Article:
Do you own a business? Are you a freelancer? If you want to build business credit for your company (even if that company is only you), here are six things you should know about business credit cards and how they relate to your business’s credit standing.
1. Sole proprietors can also apply for a business credit card.
Although some corporate charge and credit accounts are only available to corporations, that rule does not apply to many standard credit cards marked “business.” In fact, where the application asks for an FEIN (Federal Employer Identification Number), the applicant’s Social Security Number can be used in its place if a sole proprietor does not have a separate tax ID number for the business. In that case, the creditor will consider the applicant a sole proprietor.
2. Business credit card applications are approved/denied based on the applicant’s personal credit when no business credit file exists.
Even if the applicant has an FEIN, approval will depend on the applicant’s personal credit standing if no credit file has already been established for the business. Providing the FEIN on the application does not circumvent the personal guarantee or mask the owner’s Social Security Number.
3. A business credit file is the only means with which to avoid giving a personal guarantee on a traditional business credit card.
Credit accounts are always approved or denied based on the applicant’s credit. Creditors have no other way of assessing the likelihood that the account owner will repay the debt. So, if an individual wants to avoid making a personal guarantee, then the business must pass muster as an approvable applicant. To accomplish that, the owner must establish a credit file for the business another way before applying for the card.
4. Business credit cards don’t always lead to the creation of a business credit file.
This is possibly one of the most frustrating gotchas of business credit. Getting and using a business credit card will not result in the creation of a business credit file if the application was based on the owner’s personal credit.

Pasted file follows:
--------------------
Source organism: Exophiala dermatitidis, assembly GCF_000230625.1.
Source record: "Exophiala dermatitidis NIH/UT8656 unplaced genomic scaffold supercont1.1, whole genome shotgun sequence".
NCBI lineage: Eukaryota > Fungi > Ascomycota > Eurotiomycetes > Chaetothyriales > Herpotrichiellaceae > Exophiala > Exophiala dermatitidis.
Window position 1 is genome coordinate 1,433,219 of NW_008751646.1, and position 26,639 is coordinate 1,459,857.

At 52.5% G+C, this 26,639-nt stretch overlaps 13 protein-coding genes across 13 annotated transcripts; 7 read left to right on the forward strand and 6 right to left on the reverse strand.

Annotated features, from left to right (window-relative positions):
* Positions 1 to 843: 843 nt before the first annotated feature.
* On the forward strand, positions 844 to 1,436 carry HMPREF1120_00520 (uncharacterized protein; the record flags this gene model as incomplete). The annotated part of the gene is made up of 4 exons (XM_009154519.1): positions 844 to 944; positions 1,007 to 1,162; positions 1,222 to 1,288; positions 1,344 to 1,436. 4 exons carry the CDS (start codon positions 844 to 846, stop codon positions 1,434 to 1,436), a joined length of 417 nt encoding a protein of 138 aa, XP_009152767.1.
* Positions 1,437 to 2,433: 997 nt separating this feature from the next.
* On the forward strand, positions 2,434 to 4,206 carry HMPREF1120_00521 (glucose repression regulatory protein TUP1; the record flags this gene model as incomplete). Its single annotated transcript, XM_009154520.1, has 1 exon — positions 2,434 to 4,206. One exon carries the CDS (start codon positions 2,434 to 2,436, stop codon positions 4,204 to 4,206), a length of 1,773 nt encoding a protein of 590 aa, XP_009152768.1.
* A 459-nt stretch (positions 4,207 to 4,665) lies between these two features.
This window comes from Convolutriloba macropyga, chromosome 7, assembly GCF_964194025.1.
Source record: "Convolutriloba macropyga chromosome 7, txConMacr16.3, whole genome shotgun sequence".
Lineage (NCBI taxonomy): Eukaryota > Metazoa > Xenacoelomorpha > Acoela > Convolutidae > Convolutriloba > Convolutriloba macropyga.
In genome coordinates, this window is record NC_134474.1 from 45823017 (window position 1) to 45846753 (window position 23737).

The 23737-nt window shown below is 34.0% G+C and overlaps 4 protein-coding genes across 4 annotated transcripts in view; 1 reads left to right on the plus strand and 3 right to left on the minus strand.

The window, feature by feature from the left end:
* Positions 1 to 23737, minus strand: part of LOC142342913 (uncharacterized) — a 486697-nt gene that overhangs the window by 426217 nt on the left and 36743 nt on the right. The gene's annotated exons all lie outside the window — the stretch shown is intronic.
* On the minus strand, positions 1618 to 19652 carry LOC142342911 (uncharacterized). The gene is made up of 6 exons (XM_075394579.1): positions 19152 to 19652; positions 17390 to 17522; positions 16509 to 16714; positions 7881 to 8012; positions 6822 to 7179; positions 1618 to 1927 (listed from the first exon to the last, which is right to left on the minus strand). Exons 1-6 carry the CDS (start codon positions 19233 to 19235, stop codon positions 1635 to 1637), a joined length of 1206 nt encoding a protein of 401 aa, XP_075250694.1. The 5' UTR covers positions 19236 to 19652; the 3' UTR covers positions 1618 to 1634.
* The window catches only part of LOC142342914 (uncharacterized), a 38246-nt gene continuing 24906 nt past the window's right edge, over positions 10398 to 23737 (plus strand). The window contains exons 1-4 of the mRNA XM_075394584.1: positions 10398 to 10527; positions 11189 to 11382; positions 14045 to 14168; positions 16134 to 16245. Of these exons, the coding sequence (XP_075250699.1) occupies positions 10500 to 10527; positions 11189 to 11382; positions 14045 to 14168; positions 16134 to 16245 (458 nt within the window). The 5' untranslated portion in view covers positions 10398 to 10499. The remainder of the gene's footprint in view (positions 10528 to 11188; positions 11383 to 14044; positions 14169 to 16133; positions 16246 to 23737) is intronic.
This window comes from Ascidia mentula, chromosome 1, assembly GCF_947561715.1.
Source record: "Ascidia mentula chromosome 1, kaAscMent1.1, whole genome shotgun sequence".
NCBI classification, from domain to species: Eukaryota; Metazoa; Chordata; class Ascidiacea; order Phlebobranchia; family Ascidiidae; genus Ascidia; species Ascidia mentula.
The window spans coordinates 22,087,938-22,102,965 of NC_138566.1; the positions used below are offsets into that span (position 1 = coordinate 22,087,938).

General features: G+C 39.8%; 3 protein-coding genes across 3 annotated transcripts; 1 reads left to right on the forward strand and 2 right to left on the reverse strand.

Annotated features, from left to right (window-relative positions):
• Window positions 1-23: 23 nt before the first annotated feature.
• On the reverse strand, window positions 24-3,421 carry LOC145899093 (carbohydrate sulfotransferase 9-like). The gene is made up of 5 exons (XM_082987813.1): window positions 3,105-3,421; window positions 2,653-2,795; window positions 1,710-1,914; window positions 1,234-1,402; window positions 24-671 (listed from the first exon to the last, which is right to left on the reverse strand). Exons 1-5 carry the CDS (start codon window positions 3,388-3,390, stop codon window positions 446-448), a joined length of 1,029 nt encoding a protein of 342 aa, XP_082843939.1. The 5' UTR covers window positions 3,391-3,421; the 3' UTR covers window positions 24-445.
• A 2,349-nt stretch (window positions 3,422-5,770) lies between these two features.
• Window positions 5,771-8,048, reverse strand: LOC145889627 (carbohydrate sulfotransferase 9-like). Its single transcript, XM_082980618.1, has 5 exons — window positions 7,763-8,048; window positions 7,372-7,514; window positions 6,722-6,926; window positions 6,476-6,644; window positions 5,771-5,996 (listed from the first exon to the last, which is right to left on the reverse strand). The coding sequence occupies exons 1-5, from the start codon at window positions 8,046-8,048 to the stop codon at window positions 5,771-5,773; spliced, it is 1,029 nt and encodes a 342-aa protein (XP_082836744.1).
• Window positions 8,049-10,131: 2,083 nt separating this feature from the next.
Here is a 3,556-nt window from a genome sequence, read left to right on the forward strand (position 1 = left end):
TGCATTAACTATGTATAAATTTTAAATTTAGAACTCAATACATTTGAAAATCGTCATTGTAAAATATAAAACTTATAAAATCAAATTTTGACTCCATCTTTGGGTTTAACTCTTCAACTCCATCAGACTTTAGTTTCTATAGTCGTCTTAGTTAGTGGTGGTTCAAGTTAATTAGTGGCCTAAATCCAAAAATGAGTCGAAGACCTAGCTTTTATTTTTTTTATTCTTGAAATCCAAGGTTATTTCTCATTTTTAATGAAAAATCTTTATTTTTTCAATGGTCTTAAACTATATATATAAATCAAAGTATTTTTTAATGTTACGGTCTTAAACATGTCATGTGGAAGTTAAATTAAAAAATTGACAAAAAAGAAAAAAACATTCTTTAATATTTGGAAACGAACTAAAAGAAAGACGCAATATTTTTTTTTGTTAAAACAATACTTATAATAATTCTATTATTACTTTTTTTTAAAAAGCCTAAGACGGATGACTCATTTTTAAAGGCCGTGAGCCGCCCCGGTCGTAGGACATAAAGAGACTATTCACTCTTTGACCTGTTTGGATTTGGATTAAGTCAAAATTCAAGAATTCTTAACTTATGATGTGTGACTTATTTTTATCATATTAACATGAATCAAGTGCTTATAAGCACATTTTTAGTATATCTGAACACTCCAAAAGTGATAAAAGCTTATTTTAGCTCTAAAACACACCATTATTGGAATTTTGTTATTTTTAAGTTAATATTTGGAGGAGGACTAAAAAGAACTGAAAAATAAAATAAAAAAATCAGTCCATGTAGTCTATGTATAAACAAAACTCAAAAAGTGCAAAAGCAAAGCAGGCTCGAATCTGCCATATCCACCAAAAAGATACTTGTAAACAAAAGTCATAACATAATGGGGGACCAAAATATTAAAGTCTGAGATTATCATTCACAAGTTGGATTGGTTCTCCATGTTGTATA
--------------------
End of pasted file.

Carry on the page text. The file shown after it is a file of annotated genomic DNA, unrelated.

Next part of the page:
That said, once a business credit file is established, a positive history with any credit account will help build business credit just as a consumer credit card helps build personal credit. If the account is opened with a personal guarantee and the business later gains a credit file, you may need to reapply for the card without a personal guarantee if you want to see it reported to the business credit agencies.
5. Business credit cards don’t always show up on the individual’s personal credit file.
Even when an account is opened with a personal guarantee, business credit cards are often not reported on the consumer’s individual credit file if they are in good standing. The upside is that high utilization and low account age won’t lower the consumer’s credit score. The downside is that low utilization and high account age won’t raise the consumer’s credit score.
If the account goes into default, it will show up on the consumer’s personal report, accompanied by the predictable cascade of negative consequences. The applicant remains liable for the debt, whether or not it shows up on his credit report.
6. Business credit can be established without the use of credit cards.
To create a file and track business credit, the reporting agencies generally need two pieces of data. They need to see evidence that the business exists, such as a business telephone listing, and at least one trade line. That means the business owner needs to establish a credit account in the business’s name with a company that reports to the business credit reporting agencies, and use it and pay it off a few times.
To establish a file, Experian recommends these initial steps:
– Incorporate the business and obtain an FEIN
– Open business bank accounts
– Get business telephone service
Also get a DUNS number from Dun & Bradstreet (it’s free).